Sid Chow Tan

Keeping A Promise by Sid Chow Tan

“Redress for the Chinese Head Tax and exclusion legislation is still not complete. The affected sons and daughters of Head Tax families deserve an inclusive, just, and honourable redress. The following began as notes and posted as a short report to the redress activist network in 2006 after the start of the ex gratia payment program. It is an updated, fond recollection of how truly beautiful our seniors are. With great thanks to Charlie Quan who passed away earlier this year. The struggle still continues…”

There is a movement building in the Saltwater City (Vancouver) to outlast Stephen Harper’s government should an inclusive, just, and honourable redress for Chinese Head Tax redress not be forthcoming. The Trudeau, Mulroney, Chretién, Martin, and default prime ministerial shifts of Turner and Campbell governments are over. Head Tax families are organized and growing stronger. By participating in the democratic political process, small successes have increased their collective credibility. Head Tax families are beginning to learn the media can help if you are straight with it. The redress movement has had big and long legs in the Chinese language media.

I’m close to fulfilling a promise made a few years ago to one of our seniors after today. Very pleasing. Got Charlie Quan’s application off by registered mail Tuesday afternoon. Eight bucks! Took us about four hours all totalled and also four fifty for me in bus fare. Charlie, who I now call the $20K man, has a bus pass and doesn’t carry photo ID. Had to go back to his place and pick up his passport. Reg Chow, a notary in Chinatown, was gracious when asked cost of services. He said to Charlie, “No charge. If it wasn’t for people like you, I wouldn’t be here.”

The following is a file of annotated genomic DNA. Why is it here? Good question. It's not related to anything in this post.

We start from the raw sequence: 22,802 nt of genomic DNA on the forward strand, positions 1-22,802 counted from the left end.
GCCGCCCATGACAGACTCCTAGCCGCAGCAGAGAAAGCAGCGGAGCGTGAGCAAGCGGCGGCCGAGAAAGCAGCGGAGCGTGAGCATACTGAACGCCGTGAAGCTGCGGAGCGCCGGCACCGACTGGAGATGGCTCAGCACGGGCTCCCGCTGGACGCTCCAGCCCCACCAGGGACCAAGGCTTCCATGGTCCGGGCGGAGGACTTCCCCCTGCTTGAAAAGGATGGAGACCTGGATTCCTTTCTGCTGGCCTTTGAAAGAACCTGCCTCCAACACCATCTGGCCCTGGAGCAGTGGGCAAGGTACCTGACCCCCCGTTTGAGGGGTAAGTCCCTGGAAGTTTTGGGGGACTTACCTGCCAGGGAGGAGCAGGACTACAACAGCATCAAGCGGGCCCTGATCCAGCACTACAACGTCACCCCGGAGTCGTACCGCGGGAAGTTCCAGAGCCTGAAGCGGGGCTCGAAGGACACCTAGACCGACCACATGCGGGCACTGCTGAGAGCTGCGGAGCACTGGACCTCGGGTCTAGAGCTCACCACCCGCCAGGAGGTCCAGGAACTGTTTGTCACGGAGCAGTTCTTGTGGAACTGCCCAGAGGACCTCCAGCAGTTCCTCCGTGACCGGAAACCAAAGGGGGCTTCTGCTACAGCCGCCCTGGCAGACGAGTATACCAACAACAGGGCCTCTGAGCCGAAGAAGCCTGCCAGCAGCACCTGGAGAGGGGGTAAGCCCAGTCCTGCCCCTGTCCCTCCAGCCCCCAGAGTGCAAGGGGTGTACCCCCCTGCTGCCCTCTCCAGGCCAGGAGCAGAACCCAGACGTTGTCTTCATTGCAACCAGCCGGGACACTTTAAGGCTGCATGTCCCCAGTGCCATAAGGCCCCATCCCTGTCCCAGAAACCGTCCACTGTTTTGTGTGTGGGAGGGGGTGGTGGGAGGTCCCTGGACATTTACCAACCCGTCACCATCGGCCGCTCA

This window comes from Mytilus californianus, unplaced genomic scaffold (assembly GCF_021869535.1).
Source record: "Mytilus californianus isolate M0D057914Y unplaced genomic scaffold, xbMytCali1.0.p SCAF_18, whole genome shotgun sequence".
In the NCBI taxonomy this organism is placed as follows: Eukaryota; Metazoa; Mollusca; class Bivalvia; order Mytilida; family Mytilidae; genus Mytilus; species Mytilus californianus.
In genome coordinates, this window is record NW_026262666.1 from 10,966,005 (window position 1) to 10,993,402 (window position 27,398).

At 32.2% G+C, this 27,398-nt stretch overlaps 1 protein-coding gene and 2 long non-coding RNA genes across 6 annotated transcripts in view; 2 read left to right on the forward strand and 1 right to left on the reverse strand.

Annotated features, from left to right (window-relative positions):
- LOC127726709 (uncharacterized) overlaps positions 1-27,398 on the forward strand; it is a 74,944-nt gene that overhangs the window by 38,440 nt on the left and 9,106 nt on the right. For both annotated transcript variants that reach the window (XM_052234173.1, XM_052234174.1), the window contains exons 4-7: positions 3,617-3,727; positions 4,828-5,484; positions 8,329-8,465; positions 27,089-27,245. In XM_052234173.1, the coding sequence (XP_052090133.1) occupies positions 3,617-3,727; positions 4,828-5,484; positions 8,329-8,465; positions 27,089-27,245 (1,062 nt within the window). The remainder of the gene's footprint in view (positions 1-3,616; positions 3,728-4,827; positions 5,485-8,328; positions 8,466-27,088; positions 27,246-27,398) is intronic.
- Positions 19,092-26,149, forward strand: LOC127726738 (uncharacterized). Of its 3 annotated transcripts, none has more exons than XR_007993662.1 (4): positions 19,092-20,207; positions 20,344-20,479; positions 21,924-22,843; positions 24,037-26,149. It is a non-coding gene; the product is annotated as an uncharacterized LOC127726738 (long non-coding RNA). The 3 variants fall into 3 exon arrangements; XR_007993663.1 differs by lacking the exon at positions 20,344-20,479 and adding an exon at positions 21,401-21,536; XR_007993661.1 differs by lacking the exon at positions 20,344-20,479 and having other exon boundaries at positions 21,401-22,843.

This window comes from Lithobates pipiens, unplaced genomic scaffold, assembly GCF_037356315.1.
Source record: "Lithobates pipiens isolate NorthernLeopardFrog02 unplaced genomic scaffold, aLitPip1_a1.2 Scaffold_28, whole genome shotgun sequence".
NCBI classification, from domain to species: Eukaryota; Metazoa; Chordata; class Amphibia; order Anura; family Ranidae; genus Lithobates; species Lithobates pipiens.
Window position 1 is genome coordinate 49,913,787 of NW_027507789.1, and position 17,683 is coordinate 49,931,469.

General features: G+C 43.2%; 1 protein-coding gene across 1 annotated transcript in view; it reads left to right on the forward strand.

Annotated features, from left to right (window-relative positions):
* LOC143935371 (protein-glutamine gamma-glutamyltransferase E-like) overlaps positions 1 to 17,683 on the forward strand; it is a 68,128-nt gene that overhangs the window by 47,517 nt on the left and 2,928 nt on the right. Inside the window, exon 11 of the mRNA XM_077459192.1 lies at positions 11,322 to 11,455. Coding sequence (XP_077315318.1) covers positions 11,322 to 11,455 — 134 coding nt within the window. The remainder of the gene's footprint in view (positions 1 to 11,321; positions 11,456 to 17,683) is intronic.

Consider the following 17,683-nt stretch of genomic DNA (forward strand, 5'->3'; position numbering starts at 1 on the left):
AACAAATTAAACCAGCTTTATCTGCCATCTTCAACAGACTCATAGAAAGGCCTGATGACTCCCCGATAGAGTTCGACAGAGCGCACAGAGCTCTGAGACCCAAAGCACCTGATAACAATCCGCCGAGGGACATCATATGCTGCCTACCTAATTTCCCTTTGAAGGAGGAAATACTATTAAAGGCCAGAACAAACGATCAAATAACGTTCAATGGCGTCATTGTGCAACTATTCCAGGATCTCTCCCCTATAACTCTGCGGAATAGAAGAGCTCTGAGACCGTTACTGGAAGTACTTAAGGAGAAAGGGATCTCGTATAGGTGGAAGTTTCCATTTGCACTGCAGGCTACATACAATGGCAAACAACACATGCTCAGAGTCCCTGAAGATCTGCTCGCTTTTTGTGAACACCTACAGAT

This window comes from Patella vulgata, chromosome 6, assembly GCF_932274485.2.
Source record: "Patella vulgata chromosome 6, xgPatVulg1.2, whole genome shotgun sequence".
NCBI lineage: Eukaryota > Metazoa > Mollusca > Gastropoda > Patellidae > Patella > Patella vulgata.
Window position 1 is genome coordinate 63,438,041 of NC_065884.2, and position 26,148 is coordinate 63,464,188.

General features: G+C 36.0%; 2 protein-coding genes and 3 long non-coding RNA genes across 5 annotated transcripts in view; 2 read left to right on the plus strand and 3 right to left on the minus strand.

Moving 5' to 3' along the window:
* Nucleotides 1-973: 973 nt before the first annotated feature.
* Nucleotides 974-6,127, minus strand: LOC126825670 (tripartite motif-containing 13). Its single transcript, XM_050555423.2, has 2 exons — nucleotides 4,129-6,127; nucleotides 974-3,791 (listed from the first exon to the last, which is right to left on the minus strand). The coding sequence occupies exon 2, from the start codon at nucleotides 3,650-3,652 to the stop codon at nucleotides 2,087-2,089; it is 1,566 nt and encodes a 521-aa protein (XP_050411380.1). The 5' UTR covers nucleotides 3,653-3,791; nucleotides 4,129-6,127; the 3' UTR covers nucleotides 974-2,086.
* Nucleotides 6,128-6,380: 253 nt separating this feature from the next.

No apple tarts and ice cream tradition today – too full. But Charlie insisted on treating me for coffee, dai baos, and sticky rice at New Town. He had a BBQ pork bun but insisted I eat until full. He made a 1984 registration at Overseas Chinese Voice (Wah Kiu Jee Sing), a well-known Chinese language radio show Hanson Lau once produced and hosted. This was just after Dak Leon Mark asked Margaret Mitchell, his MP (New Democrat-East Vancouver, where Charlie lives), to call on the government for a refund of his Head Tax. It was Charlie who offered Quon Lung Sai Tong for organizing the current BC Coalition during the dark hours of November 2005. It was Charlie who taught me to invoke the spirit of Kwan Kung, patron protector of warriors, writers, and artists in our quest. Here we are after twenty-two years, he summing it all up in that Loh Wah Kiu way of his, “I won’t believe it until I have the money in my pocket.”

Got home to twenty-seven phone messages, three from media, a couple from Victor Wong and Chinese Canadian National Council (CCNC) people, and most of the rest were inquiries in Chinese more or less asking, “What’s going on…” Something (must be media) got this going. Also handled five calls from same about the same while writing this. In between a friend came over for a turkey sandwich and non-redress yak. The calls tell me there’s some confusion, mainly from spouses out there. I’m guessing after a few call backs. Have passed a few to Fanna and Grace and will call back the rest later today after radio interview. The to-be-formed Programming Committee needs to decide if and how we address this at coming hip hop event.